Computer vision also offers the consumer an improved real-time viewing experience, for example, showing child-friendly content/ads when a child or family is detected. Face detection using computer vision can offer a similar experience such as logging into your account on Netflix. The face detection technology can automatically detect an individual and allow him to pick up a show exactly where he left off or offer more relevant content to watch based on his previous viewing preferences.

How the technologies work

In order to display truly personalized content, data is gathered through a sensor in the user’s home, which provides cable operators and advertisers with analytics about which ads and programs viewers are watching in real time. The sensor also benefits the user by allowing personalized content and gesture-based interaction with the TV. The touch-free gesture control allows users to change the channel, control volume and more using simple hand gestures for a natural and seamless experience with the TV which can replace the use of the remote control.

Additionally, because it’s an embedded technology, viewership data is fully secure and private as it is processed using custom-designed, cloud-free processing that does not store images, nor does it send them to the cloud. All data runs locally using proprietary embedded computer vision algorithms, allowing for full privacy and minimizing latency.

Bringing computer vision to TV

With these technologies and the right back-end infrastructure, advertisers can work together with cable operators to slice and dice the information and automatically deliver truly personalized experiences with real-time reporting. While the computer vision systems exist and are ready for market, there is still work to be done by the operators and advertisers on the back end for these technologies to be implemented. Cable operators’ systems and the advertising delivery ecosystem need to be redesigned to be able to deliver this type of real-time personalized, targeted content and ads. While it will require major effort to change the traditional systems, the long-term financial benefit will be well worth it in the end, as it brings TV advertising in line with web and in-app advertising.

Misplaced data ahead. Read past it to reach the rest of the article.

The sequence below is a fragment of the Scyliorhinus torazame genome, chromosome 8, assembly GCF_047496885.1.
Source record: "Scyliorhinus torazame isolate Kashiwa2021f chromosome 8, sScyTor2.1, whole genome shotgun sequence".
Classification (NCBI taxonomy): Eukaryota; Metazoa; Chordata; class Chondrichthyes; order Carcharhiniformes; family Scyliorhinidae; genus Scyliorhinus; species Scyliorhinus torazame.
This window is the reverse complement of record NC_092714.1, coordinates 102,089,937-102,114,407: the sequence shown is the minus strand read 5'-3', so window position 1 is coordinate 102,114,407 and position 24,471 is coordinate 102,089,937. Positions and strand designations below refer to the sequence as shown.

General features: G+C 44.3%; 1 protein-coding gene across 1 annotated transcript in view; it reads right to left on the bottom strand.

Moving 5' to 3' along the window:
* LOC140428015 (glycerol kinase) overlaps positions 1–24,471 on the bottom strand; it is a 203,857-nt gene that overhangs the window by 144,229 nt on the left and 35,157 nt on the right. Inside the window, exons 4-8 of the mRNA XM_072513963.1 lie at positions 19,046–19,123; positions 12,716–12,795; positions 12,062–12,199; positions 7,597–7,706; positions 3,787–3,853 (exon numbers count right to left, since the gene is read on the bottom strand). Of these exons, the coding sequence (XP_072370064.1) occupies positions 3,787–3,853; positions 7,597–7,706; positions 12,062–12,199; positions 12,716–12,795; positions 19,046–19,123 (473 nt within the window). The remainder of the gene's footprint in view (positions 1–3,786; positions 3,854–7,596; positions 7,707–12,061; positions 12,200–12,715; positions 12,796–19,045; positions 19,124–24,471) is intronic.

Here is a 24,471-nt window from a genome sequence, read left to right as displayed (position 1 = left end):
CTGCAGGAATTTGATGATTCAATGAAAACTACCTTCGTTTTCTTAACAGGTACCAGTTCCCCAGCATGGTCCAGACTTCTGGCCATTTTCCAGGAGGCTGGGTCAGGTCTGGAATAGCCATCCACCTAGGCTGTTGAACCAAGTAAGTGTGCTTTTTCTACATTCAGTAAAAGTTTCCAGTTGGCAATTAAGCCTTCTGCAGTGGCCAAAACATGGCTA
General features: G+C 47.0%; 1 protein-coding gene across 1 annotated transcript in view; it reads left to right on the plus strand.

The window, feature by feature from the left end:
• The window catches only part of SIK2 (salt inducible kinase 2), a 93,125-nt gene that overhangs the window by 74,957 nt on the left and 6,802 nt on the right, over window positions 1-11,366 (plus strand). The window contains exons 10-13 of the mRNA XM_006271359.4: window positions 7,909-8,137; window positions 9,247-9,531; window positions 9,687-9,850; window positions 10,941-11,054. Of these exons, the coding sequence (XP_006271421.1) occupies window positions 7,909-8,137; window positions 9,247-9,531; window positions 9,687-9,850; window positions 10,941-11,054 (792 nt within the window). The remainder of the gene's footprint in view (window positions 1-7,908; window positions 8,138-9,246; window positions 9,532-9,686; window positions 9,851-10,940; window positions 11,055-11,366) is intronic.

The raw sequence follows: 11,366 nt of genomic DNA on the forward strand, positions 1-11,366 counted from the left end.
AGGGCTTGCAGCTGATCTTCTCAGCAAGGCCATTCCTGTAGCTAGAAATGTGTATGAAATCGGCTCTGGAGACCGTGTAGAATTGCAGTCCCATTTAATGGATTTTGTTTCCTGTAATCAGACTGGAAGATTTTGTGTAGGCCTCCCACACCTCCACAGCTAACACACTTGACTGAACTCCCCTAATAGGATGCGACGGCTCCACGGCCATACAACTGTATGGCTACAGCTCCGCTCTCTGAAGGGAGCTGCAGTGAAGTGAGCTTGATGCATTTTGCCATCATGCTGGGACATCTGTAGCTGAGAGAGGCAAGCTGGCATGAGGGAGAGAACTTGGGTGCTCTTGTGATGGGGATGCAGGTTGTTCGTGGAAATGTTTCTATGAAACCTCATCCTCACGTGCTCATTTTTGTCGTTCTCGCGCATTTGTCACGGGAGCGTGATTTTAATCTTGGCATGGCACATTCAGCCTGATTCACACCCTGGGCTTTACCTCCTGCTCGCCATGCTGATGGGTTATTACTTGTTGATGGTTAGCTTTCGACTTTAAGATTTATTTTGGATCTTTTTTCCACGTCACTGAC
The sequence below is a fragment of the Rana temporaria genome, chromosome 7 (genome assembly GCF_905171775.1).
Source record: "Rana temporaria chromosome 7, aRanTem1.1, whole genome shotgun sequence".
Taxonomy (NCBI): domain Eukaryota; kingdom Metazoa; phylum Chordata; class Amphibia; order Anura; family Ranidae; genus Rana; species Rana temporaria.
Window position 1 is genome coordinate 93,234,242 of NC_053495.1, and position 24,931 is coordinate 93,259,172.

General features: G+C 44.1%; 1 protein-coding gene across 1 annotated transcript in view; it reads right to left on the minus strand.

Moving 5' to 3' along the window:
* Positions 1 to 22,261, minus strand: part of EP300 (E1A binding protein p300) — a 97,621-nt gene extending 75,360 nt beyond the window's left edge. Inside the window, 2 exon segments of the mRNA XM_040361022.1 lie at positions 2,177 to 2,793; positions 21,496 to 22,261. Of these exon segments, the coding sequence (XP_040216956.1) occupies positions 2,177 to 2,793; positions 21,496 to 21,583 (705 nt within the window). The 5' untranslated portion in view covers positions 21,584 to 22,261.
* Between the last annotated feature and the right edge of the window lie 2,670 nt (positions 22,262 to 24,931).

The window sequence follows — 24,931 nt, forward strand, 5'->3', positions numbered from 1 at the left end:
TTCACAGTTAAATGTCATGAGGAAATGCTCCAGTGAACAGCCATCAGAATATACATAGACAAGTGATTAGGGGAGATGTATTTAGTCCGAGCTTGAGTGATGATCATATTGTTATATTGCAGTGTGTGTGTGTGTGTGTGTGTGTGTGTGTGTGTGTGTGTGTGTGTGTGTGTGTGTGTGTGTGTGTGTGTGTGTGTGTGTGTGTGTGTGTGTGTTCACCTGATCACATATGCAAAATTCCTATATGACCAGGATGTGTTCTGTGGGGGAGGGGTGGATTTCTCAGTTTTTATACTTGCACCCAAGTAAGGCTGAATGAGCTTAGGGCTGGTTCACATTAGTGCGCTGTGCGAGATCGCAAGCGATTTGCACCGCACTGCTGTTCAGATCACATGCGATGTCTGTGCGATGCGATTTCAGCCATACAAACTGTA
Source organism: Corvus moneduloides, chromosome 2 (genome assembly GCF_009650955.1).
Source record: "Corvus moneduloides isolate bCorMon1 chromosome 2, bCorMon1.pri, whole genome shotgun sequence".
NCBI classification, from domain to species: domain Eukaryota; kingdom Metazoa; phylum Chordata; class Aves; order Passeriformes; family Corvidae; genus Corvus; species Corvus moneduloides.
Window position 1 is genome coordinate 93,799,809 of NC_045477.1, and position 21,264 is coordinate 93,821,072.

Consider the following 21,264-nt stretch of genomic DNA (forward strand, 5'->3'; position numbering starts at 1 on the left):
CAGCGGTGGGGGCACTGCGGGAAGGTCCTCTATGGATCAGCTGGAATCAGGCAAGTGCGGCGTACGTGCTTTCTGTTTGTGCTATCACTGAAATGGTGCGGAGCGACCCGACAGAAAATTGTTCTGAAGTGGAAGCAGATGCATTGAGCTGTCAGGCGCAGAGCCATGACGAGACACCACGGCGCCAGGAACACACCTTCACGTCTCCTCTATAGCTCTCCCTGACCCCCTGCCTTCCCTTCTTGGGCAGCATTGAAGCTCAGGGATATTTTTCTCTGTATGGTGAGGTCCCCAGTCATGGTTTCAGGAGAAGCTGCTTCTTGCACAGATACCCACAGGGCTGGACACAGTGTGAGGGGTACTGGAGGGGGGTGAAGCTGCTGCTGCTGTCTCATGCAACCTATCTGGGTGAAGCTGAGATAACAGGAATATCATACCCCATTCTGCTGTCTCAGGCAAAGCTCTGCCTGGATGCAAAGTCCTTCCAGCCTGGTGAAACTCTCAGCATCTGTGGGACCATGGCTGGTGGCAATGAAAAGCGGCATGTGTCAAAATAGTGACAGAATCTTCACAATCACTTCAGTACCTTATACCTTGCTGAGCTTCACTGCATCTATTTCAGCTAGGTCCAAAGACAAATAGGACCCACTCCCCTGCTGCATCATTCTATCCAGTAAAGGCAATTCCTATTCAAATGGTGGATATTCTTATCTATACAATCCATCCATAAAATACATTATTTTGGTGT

Transform TV to a world of “cookies”

Websites already gather data from users to allow advertisers to target their chosen profile using cookies, and this has proven to be successful. If a user visits a clothing website, she’s likely to see ads for it the next time she logs onto her personal social media accounts or visit another website. This happens because of artificial intelligence-based programs pulling from data pools to automatically make ad buying decisions for brands based on demographics and cost-versus-benefit.

Targeted TV advertising would work similarly, and in some ways bypass internet advertising with the amount of insights on the user, and with specific ads appearing based on the viewer’s viewing preferences, their age and gender. This means you and other people may be watching the same show but receive different ads based on your viewing history, demographic data and more. The more personalized ad delivered, the higher the conversion and the return on investment.

While addressable TV advertising is still in its infancy, it could be the technology that fuels the TV industry. In order to do so, cable and satellite providers need to embed computer vision technologies as an end goal to their advertising partners. With targeted advertising, the days of advertisers relying solely on program ratings could be history.

All IoT Agenda network contributors are responsible for the content and accuracy of their posts. Opinions are of the writers and do not necessarily convey the thoughts of IoT Agenda.